Republican senators introduced a new proposal on Wednesday that would limit protections of Section 230 for social media platforms.
The bill, called Limiting Section 230 Immunity to Good Samaritans Act, would make social media platforms like Facebook and Twitter undertake a “duty of good faith” before receiving any protections from Section 230, Axios first reported.
The proposed bill would allow users who don’t believe that a platform is “operating in good faith” by being inconsistent and unfair with what content is acceptable or taken down to sue these companies for $5,000 plus attorneys’ fees.
Platforms with more than 30 million U.S. users per month and more than $1.5 billion in global revenue would be subject to the bill. This means Facebook, Twitter, YouTube, Instagram, and other popular social networks would have to comply with the new limitations.
Sen. Josh Hawley (R-Mo.), Sen. Marco Rubio (R-Fla.), Sen. Mike Braun (R-Ind.), and Sen. Tom Cotton (R-Ark.) sponsored the bill.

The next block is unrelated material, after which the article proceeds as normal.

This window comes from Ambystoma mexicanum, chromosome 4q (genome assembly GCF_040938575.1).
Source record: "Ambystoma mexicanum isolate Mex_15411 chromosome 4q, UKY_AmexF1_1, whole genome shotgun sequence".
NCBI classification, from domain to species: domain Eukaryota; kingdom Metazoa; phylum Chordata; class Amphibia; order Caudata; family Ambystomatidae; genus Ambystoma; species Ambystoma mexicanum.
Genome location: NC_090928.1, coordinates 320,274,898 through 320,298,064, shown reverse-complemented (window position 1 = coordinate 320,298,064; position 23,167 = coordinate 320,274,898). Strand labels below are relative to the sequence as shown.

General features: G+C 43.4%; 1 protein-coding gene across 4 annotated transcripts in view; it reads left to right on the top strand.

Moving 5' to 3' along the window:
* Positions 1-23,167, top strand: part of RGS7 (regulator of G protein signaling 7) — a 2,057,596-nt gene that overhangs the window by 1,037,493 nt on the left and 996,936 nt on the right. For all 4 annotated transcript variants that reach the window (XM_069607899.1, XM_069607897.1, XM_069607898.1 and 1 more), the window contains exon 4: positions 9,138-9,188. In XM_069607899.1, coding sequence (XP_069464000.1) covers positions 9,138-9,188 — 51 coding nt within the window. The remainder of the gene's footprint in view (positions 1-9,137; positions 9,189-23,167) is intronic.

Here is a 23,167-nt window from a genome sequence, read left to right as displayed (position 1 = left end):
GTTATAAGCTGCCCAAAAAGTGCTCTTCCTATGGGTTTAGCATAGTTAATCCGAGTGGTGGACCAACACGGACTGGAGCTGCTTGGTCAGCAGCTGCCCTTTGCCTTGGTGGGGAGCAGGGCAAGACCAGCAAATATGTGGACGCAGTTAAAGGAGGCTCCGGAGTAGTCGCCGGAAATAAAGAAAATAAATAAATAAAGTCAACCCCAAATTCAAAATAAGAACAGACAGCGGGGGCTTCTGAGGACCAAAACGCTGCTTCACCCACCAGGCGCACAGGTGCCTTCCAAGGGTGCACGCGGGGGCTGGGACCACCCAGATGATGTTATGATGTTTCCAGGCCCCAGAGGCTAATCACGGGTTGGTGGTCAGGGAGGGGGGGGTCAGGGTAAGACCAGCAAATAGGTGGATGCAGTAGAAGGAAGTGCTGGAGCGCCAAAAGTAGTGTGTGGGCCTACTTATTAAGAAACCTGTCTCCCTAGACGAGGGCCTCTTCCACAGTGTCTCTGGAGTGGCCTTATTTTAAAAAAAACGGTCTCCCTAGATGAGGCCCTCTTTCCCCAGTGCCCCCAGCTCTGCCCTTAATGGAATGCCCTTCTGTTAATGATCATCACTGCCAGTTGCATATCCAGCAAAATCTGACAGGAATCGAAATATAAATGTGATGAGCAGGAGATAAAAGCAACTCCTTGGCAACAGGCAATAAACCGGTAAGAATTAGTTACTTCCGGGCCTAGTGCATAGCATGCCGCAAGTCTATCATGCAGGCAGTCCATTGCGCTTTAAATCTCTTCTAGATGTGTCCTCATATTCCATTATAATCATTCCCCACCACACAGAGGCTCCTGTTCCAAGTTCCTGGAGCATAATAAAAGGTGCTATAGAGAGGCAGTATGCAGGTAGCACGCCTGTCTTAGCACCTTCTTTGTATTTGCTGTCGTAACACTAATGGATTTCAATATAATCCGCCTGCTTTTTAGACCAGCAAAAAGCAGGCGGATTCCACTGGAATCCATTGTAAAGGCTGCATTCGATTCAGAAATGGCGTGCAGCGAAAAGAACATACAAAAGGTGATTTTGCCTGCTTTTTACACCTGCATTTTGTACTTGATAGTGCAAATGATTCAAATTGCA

“For too long, Big Tech companies like Twitter, Google, and Facebook have used their power to silence political speech from conservatives without any recourse for users,” Hawley said in an official statement. “Section 230 has been stretched and rewritten by courts to give these companies outlandish power over speech without accountability. Congress should act to ensure bad actors are not given a free pass to censor and silence their opponents.”
Twitter told Digital Trends that they have nothing to share about their thoughts on the proposal. Digital Trends reached out to Facebook, Instagram, and YouTube for comment on the reported bill. We’ll update this story when we hear back.
Currently, Section 230 of the Communication Decency Act protects websites from being liable in court for the content that their users post.
Section 230 says: “No provider or user of an interactive computer service shall be treated as the publisher or speaker of any information provided by another information content provider.”
President Donald Trump signed an executive order last month pushing to revise Section 230 to strip those protections after Twitter attached a fact-check message to Trump’s tweet about how a mail-in ballot system would promote voter fraud. Critics saw the move as retaliation and an attempt to strong-arm tech companies.